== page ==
I started reading Manchild in the Promised Land after struggling to get through the first chapter of Soul on Ice by Eldridge Cleaver. Some herald Soul on Ice as being an important work of Black literature. Yet, others regard it as being utter tripe. I am of the latter opinion.
Going into Soul on Ice, I knew that Cleaver was a predatory rapist. He planned to take revenge on White men through the “revolutionary act” of raping White women and practiced by first raping Black women. This convoluted plan reflects his rambling writing style and misogyny masquerading as manhood.
There are and have been many despicable people in the world, some of which I’ve read books about. But, Eldridge Cleaver was a terrible person and his writing was appalling. I gave up on that book during the first chapter.
I often keep a book on standby in case I need a break from or give up on my first choice. Manchild in the Promised Land came through in the clutch.
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In some ways, this is a book about a rambunctious boy and his group of friends coming of age in the 1940s-1950s. In a different place and if Claude were a different race, this could have been an innocent and heart-warming story. But, on the gritty streets of Harlem, Claude’s life is rife with violence, crime, and despair from a young age.
Claude and his friends chase new opportunities to prove they’re bad and/or to have fun moving down the path to self-destruction. Grade school hooky and petty thefts progress to more delinquent behavior and serious punishments. Nights at children’s centers give way to lengthy stays at detention centers. Childish scrapping leads to rumbles, stabbings, and shootings as teens. They mimic the older guys drinking, smoking reefer, and sniffing coke. Many of the boys graduated to experimenting with and becoming addicted to heroin.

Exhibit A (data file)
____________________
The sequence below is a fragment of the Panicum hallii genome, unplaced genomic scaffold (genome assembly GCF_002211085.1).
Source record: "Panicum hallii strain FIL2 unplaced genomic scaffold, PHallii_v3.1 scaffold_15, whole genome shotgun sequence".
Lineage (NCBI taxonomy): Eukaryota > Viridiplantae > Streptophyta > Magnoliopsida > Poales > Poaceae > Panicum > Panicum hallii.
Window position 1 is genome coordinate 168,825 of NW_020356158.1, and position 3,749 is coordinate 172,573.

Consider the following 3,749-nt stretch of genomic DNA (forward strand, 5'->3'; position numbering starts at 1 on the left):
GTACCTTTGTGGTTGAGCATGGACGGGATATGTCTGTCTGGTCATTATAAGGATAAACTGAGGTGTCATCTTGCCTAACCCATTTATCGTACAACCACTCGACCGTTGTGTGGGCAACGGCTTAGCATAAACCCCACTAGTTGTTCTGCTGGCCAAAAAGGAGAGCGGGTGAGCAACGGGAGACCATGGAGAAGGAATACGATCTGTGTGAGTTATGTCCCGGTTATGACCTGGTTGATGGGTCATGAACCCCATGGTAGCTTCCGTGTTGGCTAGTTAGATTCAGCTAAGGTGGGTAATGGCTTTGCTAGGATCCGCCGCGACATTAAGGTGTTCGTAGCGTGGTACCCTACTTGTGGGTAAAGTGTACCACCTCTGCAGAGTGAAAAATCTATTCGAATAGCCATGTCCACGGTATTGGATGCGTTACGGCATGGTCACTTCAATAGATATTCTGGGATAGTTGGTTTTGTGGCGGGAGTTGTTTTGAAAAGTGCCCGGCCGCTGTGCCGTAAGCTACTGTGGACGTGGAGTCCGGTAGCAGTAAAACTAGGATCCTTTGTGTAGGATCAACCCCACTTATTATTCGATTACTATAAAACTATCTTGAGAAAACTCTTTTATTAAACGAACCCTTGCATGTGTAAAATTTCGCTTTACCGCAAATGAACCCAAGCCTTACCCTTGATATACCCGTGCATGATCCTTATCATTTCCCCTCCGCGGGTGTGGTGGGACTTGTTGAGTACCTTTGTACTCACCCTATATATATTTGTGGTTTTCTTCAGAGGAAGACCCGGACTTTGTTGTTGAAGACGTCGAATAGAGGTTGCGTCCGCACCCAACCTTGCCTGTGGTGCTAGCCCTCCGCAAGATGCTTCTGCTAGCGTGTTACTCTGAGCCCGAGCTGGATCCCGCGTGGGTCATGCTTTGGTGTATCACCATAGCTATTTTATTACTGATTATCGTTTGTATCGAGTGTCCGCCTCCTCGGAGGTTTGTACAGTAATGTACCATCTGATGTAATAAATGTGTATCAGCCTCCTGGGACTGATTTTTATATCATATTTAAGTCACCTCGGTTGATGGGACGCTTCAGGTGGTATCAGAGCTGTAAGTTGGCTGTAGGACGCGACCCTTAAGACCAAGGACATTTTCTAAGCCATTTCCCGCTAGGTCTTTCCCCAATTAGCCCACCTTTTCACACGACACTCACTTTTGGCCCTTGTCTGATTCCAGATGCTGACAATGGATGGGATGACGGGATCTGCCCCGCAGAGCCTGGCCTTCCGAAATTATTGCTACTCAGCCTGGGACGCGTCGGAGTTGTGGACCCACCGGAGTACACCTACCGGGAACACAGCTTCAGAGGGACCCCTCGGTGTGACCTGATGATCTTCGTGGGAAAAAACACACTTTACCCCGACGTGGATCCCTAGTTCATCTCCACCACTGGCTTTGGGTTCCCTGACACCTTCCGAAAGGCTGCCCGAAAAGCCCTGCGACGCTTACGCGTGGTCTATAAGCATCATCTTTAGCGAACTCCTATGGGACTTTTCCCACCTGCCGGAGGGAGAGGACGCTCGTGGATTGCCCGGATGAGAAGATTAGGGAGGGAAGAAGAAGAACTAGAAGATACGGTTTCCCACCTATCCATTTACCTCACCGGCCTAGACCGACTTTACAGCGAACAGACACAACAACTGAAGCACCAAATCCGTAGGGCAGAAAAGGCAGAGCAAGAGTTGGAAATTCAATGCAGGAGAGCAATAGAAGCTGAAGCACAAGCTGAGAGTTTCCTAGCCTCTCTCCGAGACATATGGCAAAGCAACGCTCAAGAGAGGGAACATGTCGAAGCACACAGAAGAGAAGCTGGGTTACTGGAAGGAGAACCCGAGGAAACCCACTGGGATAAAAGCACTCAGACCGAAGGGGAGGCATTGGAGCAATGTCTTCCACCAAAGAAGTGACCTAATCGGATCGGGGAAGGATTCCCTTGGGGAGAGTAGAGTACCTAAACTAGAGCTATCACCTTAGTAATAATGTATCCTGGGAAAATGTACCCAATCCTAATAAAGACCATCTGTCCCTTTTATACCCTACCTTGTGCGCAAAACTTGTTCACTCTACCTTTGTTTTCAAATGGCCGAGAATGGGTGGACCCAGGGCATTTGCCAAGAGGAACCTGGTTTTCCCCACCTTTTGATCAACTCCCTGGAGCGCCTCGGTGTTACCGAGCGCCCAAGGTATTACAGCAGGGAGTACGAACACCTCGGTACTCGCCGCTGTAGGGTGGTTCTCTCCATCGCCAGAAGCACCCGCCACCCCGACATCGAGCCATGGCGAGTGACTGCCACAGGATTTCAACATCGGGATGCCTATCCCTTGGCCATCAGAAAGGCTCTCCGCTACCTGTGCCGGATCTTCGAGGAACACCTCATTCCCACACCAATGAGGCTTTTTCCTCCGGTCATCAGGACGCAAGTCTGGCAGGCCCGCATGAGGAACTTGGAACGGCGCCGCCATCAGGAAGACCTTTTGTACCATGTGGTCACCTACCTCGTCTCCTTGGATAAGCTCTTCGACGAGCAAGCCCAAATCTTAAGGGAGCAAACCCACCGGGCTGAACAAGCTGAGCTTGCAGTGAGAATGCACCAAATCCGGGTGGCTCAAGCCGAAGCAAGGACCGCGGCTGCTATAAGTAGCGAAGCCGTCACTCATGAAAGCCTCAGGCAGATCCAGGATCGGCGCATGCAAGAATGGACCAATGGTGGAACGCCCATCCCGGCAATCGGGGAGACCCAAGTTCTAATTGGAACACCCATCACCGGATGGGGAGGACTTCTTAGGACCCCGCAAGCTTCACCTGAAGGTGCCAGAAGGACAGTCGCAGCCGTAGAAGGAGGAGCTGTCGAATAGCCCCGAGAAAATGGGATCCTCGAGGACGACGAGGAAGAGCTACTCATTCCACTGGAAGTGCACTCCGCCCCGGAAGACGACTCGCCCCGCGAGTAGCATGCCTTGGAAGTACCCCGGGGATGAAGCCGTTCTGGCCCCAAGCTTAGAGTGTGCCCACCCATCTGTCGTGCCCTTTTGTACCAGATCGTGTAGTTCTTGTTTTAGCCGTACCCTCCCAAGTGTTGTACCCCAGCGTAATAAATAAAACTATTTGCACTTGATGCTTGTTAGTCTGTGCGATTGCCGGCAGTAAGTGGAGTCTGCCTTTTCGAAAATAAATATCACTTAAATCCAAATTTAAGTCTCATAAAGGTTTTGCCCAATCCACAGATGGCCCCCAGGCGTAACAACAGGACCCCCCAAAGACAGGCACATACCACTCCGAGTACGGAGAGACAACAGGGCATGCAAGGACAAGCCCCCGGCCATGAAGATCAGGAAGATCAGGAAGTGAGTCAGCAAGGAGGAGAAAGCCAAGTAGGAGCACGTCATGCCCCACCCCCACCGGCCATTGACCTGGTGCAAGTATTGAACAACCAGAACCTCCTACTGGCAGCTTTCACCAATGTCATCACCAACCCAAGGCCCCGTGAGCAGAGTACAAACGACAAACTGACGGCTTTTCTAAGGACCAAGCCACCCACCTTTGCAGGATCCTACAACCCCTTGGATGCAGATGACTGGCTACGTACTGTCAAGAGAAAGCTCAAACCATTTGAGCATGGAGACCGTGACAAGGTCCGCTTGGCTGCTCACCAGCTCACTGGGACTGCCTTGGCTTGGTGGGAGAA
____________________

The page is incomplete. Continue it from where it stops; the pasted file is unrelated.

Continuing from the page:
Many of the kids have no guidance and struggle to survive due to their alcoholic or otherwise absentee parents. Their struggles as hopeless and in some cases forgotten children reminded me of the kids from The Corner.
One major difference that threw me off was that Claude, unlike many of his peers, had both parents in the home. Neither parent had a criminal record or addiction issues.
At a few points in Manchild in the Promised Land, Claude hints at his behavior being a result of emotional issues. Claude also seemed to respond best to adults who spoke with him and also listened to him.
It was obvious that Claude’s parents cared about him but they had a hard time understanding and relating to him. Especially his father. Claude’s father attempted to instill discipline in his kids. But, he went to extremes with beating his sons which pushed them further into the streets.
It became obvious that Claude and many of his peers were trying to find themselves and some peace through misguided means. Their parents—those who stuck around and tried to actually raise their kids—couldn’t help them navigate Harlem. Their parents were migrants from the rural South with limited experiences and opportunities. Living in the North even with all its squalor was a step up for many so their other expectations were low and few.